Millard has enriched this tale of adventure with details of the quiddities and tribulations of late-nineteenth-century British warfare: the change in battle dress from the glorious red tunic to despised khaki; the use of bicycles and hydrogen-filled balloons; the danger of being hit by lightning on the veldt; and the deplorable rations that included Johnston's Fluid Beef, an unpalatable substance processed into such incorruptibility that the leftovers were served to the troops in World War I.

The book also includes a fine selection of photographs, including one of Churchill at age seven, wearing such a look of haughty disdain that it not only made me laugh but summed up the man as I have always conceived him. And, indeed, until now, a very little of the imperialist, racist, anti-Hibernian snob, money scrounger, and spendthrift Winston Churchill has gone a very long way for me, but I read this book with real pleasure (and pounding heart). It is, quite simply, a thumping good read.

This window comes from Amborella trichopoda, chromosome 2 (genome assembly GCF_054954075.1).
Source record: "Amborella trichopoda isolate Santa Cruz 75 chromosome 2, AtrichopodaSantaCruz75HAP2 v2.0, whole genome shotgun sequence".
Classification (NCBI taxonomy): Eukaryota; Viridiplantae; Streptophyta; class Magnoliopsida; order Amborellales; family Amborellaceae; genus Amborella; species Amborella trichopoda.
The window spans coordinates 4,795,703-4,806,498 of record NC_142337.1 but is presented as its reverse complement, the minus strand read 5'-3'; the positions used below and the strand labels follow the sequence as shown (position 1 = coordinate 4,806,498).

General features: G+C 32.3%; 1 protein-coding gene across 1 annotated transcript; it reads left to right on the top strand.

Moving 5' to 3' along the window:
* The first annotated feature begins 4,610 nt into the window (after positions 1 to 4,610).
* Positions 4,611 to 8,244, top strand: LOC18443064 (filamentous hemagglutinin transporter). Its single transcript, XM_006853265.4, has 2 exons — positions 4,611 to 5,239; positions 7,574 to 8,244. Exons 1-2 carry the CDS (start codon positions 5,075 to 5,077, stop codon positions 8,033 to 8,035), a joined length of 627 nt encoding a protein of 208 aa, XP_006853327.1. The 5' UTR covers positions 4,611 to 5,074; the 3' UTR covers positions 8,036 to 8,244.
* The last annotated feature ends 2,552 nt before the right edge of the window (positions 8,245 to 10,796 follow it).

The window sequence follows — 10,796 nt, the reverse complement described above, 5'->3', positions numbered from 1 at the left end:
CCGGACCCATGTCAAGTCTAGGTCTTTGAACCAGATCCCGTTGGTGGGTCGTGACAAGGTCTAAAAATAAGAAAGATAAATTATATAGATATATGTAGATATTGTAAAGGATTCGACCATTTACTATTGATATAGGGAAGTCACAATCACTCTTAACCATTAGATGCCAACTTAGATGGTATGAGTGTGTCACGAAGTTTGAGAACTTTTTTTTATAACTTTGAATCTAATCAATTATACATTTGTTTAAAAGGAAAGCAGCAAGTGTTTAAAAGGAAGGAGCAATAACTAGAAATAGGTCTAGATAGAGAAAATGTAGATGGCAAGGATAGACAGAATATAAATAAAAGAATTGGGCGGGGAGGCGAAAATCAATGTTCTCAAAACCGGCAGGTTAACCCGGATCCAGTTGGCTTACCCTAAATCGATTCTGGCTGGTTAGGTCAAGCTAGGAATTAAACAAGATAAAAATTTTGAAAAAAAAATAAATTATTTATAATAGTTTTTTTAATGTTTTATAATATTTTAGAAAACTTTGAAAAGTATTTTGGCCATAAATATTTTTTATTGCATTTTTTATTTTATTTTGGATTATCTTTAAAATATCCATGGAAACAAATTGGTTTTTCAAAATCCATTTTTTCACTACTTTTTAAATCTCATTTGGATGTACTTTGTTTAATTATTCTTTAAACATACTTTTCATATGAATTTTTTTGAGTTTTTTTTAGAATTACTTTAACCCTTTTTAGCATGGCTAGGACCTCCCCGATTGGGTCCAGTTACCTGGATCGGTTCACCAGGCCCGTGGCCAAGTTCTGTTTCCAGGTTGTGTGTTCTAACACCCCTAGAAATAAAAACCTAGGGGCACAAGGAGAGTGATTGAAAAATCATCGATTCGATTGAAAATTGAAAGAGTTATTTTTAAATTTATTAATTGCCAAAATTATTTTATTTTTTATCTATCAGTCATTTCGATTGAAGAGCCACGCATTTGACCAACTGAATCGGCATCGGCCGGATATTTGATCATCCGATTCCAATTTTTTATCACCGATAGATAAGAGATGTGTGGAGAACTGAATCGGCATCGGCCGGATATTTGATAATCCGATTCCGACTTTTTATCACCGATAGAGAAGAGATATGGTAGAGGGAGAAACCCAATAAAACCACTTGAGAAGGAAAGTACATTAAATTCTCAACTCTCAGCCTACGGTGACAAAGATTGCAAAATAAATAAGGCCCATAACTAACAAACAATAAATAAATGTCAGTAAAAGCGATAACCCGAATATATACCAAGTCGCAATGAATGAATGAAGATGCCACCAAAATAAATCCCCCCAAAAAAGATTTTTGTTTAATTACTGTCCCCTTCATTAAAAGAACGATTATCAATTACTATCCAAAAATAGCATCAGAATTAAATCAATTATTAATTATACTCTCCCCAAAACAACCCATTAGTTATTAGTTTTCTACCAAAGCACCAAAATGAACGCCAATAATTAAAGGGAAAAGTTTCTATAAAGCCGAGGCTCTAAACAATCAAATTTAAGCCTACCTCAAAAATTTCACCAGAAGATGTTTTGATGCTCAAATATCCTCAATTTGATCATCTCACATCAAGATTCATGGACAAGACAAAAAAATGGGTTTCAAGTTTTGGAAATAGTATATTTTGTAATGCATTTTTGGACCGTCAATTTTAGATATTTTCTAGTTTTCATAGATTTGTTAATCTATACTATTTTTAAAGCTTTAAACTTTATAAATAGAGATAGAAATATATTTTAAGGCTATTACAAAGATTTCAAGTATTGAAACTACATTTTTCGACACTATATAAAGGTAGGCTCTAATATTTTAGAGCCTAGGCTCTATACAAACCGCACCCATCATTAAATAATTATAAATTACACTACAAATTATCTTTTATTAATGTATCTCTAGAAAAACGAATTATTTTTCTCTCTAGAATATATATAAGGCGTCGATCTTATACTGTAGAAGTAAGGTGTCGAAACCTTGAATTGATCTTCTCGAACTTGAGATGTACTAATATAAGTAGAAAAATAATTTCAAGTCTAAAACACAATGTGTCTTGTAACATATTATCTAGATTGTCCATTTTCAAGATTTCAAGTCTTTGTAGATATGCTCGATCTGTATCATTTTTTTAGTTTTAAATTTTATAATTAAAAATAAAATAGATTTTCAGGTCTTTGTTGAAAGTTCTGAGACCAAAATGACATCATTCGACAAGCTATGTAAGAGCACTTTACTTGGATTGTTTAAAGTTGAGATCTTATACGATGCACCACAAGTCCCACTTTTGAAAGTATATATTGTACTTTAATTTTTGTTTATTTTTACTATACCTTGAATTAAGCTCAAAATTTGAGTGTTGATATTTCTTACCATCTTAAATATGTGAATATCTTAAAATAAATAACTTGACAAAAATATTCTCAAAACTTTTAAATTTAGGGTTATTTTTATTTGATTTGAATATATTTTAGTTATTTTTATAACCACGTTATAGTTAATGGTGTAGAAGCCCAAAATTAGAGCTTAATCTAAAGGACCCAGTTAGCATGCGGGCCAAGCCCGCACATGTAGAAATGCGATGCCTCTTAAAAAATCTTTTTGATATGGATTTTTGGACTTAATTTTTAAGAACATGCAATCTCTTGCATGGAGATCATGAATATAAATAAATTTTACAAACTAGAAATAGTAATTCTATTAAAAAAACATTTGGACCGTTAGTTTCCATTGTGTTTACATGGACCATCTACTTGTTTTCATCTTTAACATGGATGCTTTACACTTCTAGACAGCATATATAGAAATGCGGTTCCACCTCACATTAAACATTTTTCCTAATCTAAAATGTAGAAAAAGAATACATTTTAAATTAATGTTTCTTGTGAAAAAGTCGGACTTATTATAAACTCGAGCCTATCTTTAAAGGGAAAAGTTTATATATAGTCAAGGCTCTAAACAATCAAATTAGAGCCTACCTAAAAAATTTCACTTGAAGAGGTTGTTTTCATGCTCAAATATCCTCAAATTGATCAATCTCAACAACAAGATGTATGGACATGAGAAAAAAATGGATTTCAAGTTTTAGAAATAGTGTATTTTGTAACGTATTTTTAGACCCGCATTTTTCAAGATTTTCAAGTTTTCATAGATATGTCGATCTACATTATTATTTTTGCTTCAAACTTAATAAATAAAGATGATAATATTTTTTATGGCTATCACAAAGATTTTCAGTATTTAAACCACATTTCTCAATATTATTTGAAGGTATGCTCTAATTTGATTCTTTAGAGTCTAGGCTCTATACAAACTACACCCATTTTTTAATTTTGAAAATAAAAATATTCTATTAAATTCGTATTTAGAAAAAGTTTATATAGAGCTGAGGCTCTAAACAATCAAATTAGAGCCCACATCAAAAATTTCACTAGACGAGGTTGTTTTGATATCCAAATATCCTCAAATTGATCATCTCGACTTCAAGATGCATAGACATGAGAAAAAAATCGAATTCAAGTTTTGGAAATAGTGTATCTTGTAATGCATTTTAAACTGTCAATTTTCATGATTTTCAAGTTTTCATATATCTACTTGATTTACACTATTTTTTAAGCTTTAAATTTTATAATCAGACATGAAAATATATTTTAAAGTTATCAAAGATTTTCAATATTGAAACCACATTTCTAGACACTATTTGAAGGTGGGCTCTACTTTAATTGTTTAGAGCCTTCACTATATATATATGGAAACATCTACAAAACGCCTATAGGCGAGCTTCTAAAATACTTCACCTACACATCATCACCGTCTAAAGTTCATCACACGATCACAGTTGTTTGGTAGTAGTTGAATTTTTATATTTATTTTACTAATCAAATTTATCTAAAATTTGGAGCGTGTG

Katherine A. Powers reviews books widely and has been a finalist for the Nona Balakian Citation for Excellence in Reviewing from the National Book Critics Circle. She is the editor of Suitable Accommodations: An Autobiographical Story of Family Life: The Letters of J. F. Powers, 1942–1963.

Reviewer: Katherine A. Powers

The New York Times Book Review - Alex von Tunzelmann